Investments are far from the only criteria against which universities are judged in the People & Planet University League. But they have become one of the most salient to student campaigners over the last few years because of the very simple maxim: “if it’s wrong to wreck the planet, then it’s wrong to profit from the wreckage.” It’s bad enough that universities are fuelling the climate crisis, but it is truly unconscionable that many continue to actively profit from and fund their activities most harmful to it: those carried out by the fossil fuel industry.
The moral case is crystal clear. We know that the fossil fuel industry is more responsible than any other for the climate crisis. Despite knowing that there can be no new oil and gas projects if we are to have a chance of keeping global warming below 1.5C, they continue to extract and push forward with new ones. Their continued profitability and success will cost us the earth; universities should instead be betting on a liveable future for all.
Given that it is an important issue to students, and that it makes sense both ethically and financially, it’s quite shocking that 40% of the university sector still invests in the fossil fuel industry. Fossil fuel divestment is a common-sense decision for universities, and those who haven’t yet made a commitment are getting rapidly left behind.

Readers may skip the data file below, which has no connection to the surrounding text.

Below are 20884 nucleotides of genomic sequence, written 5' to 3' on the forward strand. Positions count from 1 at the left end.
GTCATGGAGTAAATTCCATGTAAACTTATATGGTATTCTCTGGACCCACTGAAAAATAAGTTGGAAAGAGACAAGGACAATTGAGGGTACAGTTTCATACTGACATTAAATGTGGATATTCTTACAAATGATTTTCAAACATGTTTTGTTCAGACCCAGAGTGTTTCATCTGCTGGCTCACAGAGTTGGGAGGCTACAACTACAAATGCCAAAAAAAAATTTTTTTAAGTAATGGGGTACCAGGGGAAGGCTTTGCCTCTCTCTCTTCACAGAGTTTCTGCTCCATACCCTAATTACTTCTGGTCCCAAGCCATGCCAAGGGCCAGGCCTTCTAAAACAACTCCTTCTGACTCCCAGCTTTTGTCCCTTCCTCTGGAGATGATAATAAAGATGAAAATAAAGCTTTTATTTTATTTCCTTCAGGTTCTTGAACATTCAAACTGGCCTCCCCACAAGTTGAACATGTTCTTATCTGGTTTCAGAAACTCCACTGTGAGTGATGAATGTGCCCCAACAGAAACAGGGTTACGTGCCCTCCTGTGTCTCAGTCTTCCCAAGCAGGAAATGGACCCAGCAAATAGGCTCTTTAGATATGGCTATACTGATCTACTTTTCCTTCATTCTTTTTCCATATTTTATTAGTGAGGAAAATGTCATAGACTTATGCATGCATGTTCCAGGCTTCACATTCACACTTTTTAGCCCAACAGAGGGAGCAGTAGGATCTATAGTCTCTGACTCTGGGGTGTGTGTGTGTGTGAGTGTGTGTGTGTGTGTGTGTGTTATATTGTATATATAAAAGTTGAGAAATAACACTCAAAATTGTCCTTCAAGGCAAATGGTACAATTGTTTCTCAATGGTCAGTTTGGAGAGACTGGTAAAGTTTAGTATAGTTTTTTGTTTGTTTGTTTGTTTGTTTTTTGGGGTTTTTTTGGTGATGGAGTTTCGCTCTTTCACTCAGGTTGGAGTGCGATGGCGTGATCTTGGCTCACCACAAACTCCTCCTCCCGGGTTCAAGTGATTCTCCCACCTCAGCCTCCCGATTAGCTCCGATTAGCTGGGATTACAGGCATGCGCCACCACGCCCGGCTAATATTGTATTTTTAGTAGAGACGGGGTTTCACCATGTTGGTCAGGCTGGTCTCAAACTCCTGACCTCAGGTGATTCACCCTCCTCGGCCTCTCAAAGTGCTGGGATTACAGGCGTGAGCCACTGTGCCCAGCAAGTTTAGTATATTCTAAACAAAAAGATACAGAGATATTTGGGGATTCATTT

Time for a change
Other criteria that make up the final rankings of the People & Planet University League include education, energy sources, workers’ rights, and water reduction. Manchester Metropolitan University came out top, with the University of Durham putting in a strong performance as most improved.
However, more than half of UK universities are still not yet on track to meet the sector-wide emissions reductions target set by the Higher Education Funding Council for England. The deadline is next year, and unless something drastic changes, this will be a moment of deep shame for the sector. Furthermore, fewer than one in twenty universities have an ethical banking policy, despite long running student demands for this to be implemented.
Indeed, if universities have made a commitment to exclude fossil fuel companies from their investments, they should also be working to exclude banks who fund the industry and its fossil fuel extraction projects too.
It is time for universities to meaningfully break all links with the fossil fuel industry, and take their climate responsibilities seriously. These links are deep and varied: for example, there is not a single UK university that bars the oil, gas, or mining industry from accessing recruitment services at present – though Fossil Free Careers, the student campaign launched this year, may see this change soon.
The 2021 People & Planet University League shows that a step change in university policy is desperately needed. We look forward to witnessing that change in 2022.